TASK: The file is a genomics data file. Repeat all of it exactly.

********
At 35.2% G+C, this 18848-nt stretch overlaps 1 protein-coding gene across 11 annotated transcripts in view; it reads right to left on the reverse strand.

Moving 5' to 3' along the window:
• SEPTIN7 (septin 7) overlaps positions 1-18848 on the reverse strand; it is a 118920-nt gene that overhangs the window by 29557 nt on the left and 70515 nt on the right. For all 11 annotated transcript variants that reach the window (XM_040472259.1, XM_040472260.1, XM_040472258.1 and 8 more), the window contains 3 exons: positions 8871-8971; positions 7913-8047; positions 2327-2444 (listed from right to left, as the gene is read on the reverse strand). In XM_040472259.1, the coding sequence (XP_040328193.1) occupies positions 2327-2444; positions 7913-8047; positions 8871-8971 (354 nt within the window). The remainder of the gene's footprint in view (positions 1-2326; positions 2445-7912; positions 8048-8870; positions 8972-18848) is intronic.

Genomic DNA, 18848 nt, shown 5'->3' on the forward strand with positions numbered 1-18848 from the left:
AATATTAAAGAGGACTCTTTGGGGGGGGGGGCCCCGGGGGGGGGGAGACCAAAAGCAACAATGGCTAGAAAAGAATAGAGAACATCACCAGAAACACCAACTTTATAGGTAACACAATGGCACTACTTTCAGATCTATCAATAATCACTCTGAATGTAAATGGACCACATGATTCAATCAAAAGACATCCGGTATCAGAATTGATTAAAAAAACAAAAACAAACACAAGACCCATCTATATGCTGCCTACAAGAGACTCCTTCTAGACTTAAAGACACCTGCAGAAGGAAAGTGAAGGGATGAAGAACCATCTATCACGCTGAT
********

At 35.2% G+C, this 18848-nt stretch overlaps 1 protein-coding gene across 11 annotated transcripts in view; it reads right to left on the reverse strand.

Moving 5' to 3' along the window:
• SEPTIN7 (septin 7) overlaps positions 1-18848 on the reverse strand; it is a 118920-nt gene that overhangs the window by 29557 nt on the left and 70515 nt on the right. For all 11 annotated transcript variants that reach the window (XM_040472259.1, XM_040472260.1, XM_040472258.1 and 8 more), the window contains 3 exons: positions 8871-8971; positions 7913-8047; positions 2327-2444 (listed from right to left, as the gene is read on the reverse strand). In XM_040472259.1, the coding sequence (XP_040328193.1) occupies positions 2327-2444; positions 7913-8047; positions 8871-8971 (354 nt within the window). The remainder of the gene's footprint in view (positions 1-2326; positions 2445-7912; positions 8048-8870; positions 8972-18848) is intronic.

Genomic DNA, 18848 nt, shown 5'->3' on the forward strand with positions numbered 1-18848 from the left:
AATATTAAAGAGGACTCTTTGGGGGGGGGGGCCCCGGGGGGGGGGAGACCAAAAGCAACAATGGCTAGAAAAGAATAGAGAACATCACCAGAAACACCAACTTTATAGGTAACACAATGGCACTACTTTCAGATCTATCAATAATCACTCTGAATGTAAATGGACCACATGATTCAATCAAAAGACATCCGGTATCAGAATTGATTAAAAAAACAAAAACAAACACAAGACCCATCTATATGCTGCCTACAAGAGACTCCTTCTAGACTTAAAGACACCTGCAGAAGGAAAGTGAAGGGATGAAGAACCATCTATCACGCTGAT